We recommend that organisations see their policy on applicants with a criminal records as one strand of their safeguarding approach. Unless a person is barred from working in regulated activity, there is no legal reason why you can’t employ them. Most criminal records will not make someone unsuitable for work with children or vulnerable adults. People in recovery, or those who have moved away from gangs, will often have a criminal record, but does that make them automatically unsuitable for work with others experiencing what they once were? Those who have turned their life around after a difficult past can often bring valuable skills and experience which should not be overlooked.

A blanket ban on people with a criminal record is not an effective approach to safer recruitment. Focusing too heavily on formal vetting procedures can create a false sense of security. Safeguarding depends on training, oversight and responding to concerns.

Should we make our policy public?

The GDPR means individuals have rights over their data, including the right to be informed. Applicants should be made aware of what data you plan to collect, what you will use it for and how – and for how long – it will be stored. If you ask about criminal records, you should make sure that applicants are able to access this information from the outset.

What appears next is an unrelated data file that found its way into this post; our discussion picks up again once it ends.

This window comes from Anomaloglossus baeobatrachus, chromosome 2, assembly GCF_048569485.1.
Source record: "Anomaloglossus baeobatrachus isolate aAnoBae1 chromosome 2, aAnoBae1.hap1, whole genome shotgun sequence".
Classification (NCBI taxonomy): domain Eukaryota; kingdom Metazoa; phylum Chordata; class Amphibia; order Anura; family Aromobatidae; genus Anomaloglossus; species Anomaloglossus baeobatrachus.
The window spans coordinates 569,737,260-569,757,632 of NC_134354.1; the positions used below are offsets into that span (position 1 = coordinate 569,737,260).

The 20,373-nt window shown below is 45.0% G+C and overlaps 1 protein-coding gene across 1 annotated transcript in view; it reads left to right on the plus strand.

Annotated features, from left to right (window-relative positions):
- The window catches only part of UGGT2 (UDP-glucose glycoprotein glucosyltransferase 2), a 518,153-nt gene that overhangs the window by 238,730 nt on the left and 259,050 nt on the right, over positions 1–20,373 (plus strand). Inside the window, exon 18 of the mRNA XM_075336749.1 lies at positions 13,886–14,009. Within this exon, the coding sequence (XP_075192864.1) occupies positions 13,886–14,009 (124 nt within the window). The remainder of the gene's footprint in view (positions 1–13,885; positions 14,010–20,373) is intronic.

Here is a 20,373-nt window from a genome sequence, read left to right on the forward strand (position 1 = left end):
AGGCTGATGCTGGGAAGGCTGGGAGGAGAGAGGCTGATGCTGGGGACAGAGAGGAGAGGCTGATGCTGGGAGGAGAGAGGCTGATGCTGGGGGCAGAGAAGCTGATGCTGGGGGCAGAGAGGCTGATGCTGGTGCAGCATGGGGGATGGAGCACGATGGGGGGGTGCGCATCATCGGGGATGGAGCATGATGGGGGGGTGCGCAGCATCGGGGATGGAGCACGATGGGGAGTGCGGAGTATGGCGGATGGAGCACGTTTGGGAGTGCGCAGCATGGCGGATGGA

Making your policy public shows the world that you are a transparent and fair-minded company. You may choose to keep more detailed guidance for internal use only. You might want to consider how to communicate your policy to existing staff. For example, you could include a section in your staff handbook that explains that you employ people with criminal records, the benefits this can bring to the organisation, and what staff should do if they have any questions or concerns.

Help with updating your policy

This guidance should help you to work on your policy. We welcome organisations coming forward who are actively working on their policy to update it to reflect this guidance. We are happy to confidentially review draft policies that are in the process of being updated. Get in touch by emailing